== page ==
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In the Mail: A Lover's Discourse @ Liveworks


If we really think about it, there is beauty in the things we do every day, which is exactly what Liveworks has set about to remind us of. As Performance Space’s energetic celebration of new art and uplifting ideas, the festival will run from tomorrow, 11 November, to Sunday, 14 November and will feature experimental theatre, performance, live art, dance and installation. Indeed, there is something happening every hour within CarriageWorks’ foyer and beyond. To get into the creative spirit of things we took a close look at A Lover’s Discourse, a mere one of the many delicious items in the Liveworks program.

A Lover’s Discourse is a participatory art project that celebrates the thrill of receiving mail, connecting with strangers and simply feeling loved. Created by Malcolm Whittaker, a Sydney-based artist with a knack for live-art, writing and travel, the project began around Valentines Day with strangers sending hand written love letters back and forth between Sydney and Bristol.

A Lover’s Discourse concludes this Saturday when ten of the letter-writing strangers, aptly labeled by Malcolm as lovers, may finally get the chance to meet. Up until now, they have only communicated through letters and a few sneaky photos.
Saturday will see five of the 20 couples who participated log into chat roulette. “It’s basically a site that randomly hooks you up to a stranger somewhere else in the world,” explains Malcolm. “You can end the conversation at any time but you can never go back and find them again. Hopefully the lovers will meet one another and share in the moment, but whether or not this constitutes a meeting I don’t know.” Audiences can listen into their conversations while a brief Performance Lecture will set the mood.

Having grown up on a diet of sugar and romantic comedies, we can’t help but seriously hope Saturday culminates in a marriage proposal or declaration of true love – but Malcolm isn’t focusing on absolute outcomes. “I’m much more interested in opening up this space of exchange and possibility. If people actually meet their lovers then that’s great but I’m just hoping for interesting exchanges to be generated along the way.”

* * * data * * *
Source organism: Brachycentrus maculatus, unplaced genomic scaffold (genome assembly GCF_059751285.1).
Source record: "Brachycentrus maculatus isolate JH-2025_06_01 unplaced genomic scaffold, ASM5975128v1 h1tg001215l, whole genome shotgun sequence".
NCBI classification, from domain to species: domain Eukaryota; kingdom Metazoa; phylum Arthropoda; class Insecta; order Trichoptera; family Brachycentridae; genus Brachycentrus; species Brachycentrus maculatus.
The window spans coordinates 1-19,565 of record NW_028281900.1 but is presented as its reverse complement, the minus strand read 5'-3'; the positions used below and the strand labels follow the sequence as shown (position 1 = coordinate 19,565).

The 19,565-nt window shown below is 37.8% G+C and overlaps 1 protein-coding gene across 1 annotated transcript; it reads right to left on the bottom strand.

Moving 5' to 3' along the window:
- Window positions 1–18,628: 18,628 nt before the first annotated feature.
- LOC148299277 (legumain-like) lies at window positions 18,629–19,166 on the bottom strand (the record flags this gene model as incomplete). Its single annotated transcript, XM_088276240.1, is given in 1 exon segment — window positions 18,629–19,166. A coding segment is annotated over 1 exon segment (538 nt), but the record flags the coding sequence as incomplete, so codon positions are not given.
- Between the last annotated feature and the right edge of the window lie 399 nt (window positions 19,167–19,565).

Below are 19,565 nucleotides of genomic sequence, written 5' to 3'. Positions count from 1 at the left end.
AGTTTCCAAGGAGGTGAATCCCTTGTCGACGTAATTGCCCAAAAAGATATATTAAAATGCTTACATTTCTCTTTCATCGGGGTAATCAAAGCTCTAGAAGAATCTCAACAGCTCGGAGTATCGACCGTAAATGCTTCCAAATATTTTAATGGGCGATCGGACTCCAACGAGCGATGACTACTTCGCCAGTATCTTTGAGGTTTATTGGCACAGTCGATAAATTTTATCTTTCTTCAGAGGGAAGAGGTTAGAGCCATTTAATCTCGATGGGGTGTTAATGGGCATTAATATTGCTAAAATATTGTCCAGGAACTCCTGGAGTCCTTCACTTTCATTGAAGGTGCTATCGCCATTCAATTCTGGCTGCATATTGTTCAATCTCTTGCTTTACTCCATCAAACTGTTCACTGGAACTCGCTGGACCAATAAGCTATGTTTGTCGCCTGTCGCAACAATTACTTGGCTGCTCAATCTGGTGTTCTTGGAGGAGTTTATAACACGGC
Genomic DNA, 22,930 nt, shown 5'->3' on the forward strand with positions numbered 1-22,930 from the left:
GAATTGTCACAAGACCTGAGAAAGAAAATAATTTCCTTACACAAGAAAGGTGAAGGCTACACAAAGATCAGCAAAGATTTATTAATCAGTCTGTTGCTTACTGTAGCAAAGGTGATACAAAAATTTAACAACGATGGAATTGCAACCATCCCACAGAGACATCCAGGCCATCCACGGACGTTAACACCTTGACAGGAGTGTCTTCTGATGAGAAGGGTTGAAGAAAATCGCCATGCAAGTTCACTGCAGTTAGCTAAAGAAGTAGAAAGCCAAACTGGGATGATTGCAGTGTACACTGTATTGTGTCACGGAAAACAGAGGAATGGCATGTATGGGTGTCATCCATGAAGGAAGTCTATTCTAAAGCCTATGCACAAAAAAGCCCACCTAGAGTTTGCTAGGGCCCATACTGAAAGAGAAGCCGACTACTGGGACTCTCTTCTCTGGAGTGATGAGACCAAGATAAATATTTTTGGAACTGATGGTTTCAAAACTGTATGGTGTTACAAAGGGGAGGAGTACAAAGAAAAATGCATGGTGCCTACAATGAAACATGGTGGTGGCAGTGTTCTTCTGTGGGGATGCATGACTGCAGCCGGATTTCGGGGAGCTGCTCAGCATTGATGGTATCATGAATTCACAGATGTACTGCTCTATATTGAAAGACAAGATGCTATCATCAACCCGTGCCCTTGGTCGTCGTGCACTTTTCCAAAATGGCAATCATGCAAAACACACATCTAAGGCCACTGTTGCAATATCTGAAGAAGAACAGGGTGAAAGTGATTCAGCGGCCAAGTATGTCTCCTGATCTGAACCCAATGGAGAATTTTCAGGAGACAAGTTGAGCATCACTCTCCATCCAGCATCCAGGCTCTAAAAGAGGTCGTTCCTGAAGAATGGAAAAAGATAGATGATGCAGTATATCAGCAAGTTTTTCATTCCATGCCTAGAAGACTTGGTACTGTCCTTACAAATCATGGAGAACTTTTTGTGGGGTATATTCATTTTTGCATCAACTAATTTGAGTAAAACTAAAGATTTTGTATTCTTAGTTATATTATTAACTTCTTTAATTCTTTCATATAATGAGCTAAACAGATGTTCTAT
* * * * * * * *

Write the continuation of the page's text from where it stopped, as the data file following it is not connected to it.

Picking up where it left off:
As for the inspiration behind the project, last year Malcolm spent three months overseas, where he convinced Bristol locals to hand over the names and addresses of potential lovers and encountered a few interesting emotions. “I got quite lonely and spent a lot of time writing home and I think A Lover’s Discourse was born out of that. It’s about craving some sort of intimacy and those fleeting relationships with strangers that make you desire something else. I think its probably human nature to crave something a little more intimate.”

So we have to ask – can letters really satisfy our desire for intimacy? “A hand written love letter represents something physical that is passing between two people in this technology-obsessed world. It’s quite a rare, fleeting thing,” muses Malcolm. “I don’t use love as a word that often but there is something about the construct of the love letter.”

But the project has had its pitfalls. “My hand writing is absolutely atrocious,” laughs Malcolm, sparing a thought for his literary lover over in Bristol. “I’m surprised she could even decipher these letters. I couldn’t even remember how to make out the address on the front of the envelope when I first sent one!”

A Lover’s Discourse “is about bridging the gap and keeping the world within your grasp and realising that this could affect someone you’ll never meet on the other side of the world. It’s this unknown space that I am interested in and the possibility it represents.” A Lover’s Discourse unfolds in CarriageWork’s Track 8 from 10pm on Saturday, 13 November. Tickets are available here.


words: Liz Schaffer

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